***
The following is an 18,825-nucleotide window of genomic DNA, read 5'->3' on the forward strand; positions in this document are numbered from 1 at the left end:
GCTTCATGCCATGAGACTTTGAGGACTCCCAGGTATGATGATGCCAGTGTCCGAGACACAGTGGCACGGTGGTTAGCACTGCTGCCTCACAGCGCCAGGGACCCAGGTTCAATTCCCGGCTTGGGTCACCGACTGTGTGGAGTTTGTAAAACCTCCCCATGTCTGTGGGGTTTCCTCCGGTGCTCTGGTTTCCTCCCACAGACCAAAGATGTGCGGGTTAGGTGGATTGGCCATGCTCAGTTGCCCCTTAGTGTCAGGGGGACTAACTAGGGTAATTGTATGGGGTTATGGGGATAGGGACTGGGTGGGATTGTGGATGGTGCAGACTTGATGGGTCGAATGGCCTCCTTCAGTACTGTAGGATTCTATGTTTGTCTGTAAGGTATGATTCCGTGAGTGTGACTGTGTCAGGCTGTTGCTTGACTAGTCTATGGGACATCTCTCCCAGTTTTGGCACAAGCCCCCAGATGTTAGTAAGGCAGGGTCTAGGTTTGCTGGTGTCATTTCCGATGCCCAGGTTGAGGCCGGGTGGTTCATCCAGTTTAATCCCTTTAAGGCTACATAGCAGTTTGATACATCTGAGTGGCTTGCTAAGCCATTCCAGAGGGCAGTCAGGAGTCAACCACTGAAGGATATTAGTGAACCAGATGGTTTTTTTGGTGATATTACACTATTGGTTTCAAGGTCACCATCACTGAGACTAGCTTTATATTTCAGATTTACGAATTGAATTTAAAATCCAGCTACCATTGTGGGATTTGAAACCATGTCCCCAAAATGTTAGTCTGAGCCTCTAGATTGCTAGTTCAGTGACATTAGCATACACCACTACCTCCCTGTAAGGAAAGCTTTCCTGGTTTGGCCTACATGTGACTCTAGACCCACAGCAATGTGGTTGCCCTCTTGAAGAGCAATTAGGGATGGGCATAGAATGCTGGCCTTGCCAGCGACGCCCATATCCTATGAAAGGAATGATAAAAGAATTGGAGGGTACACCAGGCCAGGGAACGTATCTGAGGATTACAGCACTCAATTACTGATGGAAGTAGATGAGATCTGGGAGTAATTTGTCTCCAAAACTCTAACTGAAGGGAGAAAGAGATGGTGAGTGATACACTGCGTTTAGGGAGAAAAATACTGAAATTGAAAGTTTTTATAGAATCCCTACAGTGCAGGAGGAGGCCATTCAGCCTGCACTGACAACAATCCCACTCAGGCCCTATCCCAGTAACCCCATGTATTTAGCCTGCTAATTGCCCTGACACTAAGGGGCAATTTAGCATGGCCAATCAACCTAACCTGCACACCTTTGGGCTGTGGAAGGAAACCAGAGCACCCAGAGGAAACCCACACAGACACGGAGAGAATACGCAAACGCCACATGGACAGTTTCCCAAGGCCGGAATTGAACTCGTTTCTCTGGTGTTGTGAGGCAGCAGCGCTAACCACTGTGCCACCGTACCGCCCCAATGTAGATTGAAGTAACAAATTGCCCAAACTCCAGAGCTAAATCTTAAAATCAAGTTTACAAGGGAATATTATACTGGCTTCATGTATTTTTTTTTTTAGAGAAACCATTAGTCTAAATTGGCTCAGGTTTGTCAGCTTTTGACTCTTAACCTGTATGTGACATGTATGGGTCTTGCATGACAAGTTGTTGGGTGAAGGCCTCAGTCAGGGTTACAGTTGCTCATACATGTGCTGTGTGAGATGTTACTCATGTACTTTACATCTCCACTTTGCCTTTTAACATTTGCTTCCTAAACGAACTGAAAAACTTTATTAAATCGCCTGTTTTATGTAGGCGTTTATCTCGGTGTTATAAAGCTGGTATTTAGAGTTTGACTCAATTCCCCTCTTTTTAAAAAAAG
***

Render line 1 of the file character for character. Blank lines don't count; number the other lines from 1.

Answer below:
The following is an 18,825-nucleotide window of genomic DNA, read 5'->3' on the forward strand; positions in this document are numbered from 1 at the left end: